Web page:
Botox can help with the following medical conditions:

  • Chronic migraines
  • Muscle spasms
  • Overactive bladder
  • Eye twitching
  • Excessive sweating

Chronic migraines

An intense pulsing headache, nausea, and heightened sensitivity to light and sound are just a few signs of a chronic migraine—we’re not talking about your typical headache. What characterizes your migraine as chronic? You might think it’s the severity of your migraine, but that’s not true as it’s more about how often your migraines occur. People with chronic migraines experience these unbearable headaches at least 15 days a month for long periods of time, while an occasional migraine may happen a couple times a month or a few times every year for a short period of time.

Botox is used to treat chronic migraines when other treatment options stood ineffectively, or the patient experiences extreme side effects from their current medication. It helps alleviate pain by reducing the muscle tension created by migraines, which also lessens the stress put on the nervous system. This process not only reduces the severity of your migraines, but studies have also shown an overall decrease in the occurrence of chronic migraines.

Botox is considered a safe and effective option for preventing headaches in adults to help manage migraines and improve the life of people who may have been long time sufferers.

Muscle spasms

Muscles spasms are generally harmless, but that doesn’t mean you should learn to live with them. A spasm occurs when a muscle is tired from being overworked or is in the same position for a long length of time. What happens internally is your muscle runs out of fluid and reacts with a strong contraction. This extremely uncomfortable pain and stiffness in your muscle are also commonly known as a Charley horse (which is just another name for a muscle spasm).

There are a variety of factors that determine the symptoms and severity of your muscle spasm, such as the muscle involved, the environment, and how active you are.

A few causes of muscle spasms include:

  • Dehydration
  • Strenuous exercise
  • Atherosclerosis
  • Mineral depletion (low amounts of potassium)
  • Diseases linked to the nervous system

Botox provides relief to patients that suffer from frequent muscles spasm by injecting its formula directly to the source of muscle, which temporarily prevents your muscles to contracting and relieves the spasm.

Overactive bladder (OAB)

Overactive bladder is the sudden urge to urinate in which you have no control over. Living with an overactive bladder proves to be far more than just an inconvenience. The constant need to urinate can be an extreme burden on people’s social and personal life, causing mental distress and affecting their ability to travel, therefore greatly decreasing their quality of life. Finding an effective solution for this condition is essential, and Botox might be the answer.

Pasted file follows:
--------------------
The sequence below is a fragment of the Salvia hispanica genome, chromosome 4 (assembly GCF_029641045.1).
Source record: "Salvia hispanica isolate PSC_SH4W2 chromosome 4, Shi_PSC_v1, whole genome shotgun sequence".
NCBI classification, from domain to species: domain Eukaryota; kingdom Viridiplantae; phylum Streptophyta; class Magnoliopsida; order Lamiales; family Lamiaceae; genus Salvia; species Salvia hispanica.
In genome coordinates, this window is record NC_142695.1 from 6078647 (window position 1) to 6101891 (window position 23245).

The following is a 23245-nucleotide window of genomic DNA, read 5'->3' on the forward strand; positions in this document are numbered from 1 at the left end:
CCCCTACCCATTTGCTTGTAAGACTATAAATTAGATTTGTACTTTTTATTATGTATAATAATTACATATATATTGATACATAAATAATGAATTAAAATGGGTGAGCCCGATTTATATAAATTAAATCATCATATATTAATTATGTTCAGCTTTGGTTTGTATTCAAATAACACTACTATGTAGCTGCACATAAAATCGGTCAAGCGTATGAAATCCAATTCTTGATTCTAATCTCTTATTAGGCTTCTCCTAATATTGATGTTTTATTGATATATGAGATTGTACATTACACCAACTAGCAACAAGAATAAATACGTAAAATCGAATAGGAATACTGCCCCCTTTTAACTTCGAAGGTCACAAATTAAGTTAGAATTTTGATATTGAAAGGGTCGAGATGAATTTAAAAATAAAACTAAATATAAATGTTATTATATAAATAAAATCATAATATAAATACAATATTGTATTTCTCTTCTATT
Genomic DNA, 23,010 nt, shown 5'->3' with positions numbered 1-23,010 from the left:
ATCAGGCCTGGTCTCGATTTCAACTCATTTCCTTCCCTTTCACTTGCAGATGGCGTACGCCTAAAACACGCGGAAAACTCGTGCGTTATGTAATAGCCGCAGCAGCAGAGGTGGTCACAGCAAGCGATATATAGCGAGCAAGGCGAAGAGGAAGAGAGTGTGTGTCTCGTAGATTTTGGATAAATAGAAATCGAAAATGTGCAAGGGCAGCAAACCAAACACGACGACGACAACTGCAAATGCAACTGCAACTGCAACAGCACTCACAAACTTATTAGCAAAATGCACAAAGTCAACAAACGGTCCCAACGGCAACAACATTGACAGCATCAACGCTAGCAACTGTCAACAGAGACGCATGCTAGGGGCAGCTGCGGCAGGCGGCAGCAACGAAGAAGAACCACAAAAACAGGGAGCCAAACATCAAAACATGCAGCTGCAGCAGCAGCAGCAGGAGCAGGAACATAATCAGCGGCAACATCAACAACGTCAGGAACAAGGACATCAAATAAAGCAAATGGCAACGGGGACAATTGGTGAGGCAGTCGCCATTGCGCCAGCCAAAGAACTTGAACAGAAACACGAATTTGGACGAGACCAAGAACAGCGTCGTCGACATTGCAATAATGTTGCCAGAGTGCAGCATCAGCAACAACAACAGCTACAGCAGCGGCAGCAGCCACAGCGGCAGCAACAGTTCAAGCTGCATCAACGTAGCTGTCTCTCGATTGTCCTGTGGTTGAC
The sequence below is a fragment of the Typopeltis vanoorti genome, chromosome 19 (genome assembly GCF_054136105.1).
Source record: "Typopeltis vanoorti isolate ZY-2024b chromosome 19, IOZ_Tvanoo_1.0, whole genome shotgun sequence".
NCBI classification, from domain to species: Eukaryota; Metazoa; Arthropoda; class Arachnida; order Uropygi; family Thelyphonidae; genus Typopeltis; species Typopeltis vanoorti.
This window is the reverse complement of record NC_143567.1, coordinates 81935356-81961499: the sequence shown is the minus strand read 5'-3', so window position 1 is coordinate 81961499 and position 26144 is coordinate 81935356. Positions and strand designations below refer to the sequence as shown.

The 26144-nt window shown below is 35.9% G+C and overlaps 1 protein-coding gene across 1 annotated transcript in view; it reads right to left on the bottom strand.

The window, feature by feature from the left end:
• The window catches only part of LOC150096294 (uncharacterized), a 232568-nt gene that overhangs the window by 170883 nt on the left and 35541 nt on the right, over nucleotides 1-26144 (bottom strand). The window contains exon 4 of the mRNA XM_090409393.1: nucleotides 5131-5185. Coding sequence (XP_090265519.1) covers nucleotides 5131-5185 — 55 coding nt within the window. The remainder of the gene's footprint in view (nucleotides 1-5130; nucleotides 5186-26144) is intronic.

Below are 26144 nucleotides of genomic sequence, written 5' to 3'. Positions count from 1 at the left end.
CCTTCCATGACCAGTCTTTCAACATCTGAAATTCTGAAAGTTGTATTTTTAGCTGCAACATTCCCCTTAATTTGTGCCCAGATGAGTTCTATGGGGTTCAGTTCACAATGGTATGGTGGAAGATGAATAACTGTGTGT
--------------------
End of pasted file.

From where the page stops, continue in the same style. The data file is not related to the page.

As you’ve learned, Botox helps to weaken muscles—this includes muscles of the bladder. Relaxing the muscles in your bladder can stop them from contracting, thus reducing the chances for urine leakage and frequent runs to the bathroom.

Don’t jump to conclusions too quickly. Urinating often is also totally normal, especially if you drink a lot of fluids.

OAB is typically the case if urinating frequently is in conjunction with the following symptoms:

  • Recurrent accidents
  • Nocturia (persistently waking up to urinate at night)
  • Urgent urination (sudden urges to urinate)
  • Urinary incontinence (loss of bladder control)

Eye twitching (Blepharospasm)

Eye twitching is having no control over the tight closure of the eyelids, which results in involuntary blinking and spasms of the eyelids. The development of eye twitching generally comes with no warnings, only to gradually worsen overtime. Consequently, what may start out as developing a sensitivity to light can eventually lead to frequent blinking or facial spasms. Eye twitching could also depend on the emotional state of the person like during moments they feel overly stressed or under pressure.

Botox, when performed by an ophthalmologist (an eye and visual system specialist), relaxes and weakens the muscles in the eye to prevent them from twitching. This treatment option has been proven to work on both teenagers and adults.

Excessive Sweating (Hyperhidrosis)

Sweating is a sign that your body is working to cool itself down. The rate at which you sweat increases during times where you experience hot temperatures or exert a lot of energy. Sweating is not usually a sign of trouble if triggered, whereas excessive sweating happens during unusual conditions, such as cooler temperatures or moments you are inactive, like sitting at your desk or sleeping.

Sweating excessively without a reason may seem harmless, but it has devastating effects on a person’s social and work life. People tend to adapt their lifestyle to their excessive sweating, avoiding social gatherings and limiting their clothing selection to certain colors and fabrics. Excessive sweating can also signal infection, thyroid problems, fever, obesity, diabetes, and other serious medical problems.

Botox is a proven treatment method for excessive underarm sweating if other medicines used on the skin have failed. Botox is injected into the targeted area in a grid-like pattern (approximately every 1 to 2 centimeters apart). The amount of Botox a patient receives is based on the physician’s assessment of the area. Botox blocks the nerves that stimulate your sweat glands, ultimately reducing the amount you sweat. It will take a few treatments before you notice the full effects of Botox and experience drier underarms, so be patient and wait for results!

(It is not known whether Botox is safe or effective for heavy sweating anywhere other than your armpits.)

By |2016-12-05T16:07:42+00:00December 29th, 2015|Education Series|0 Comments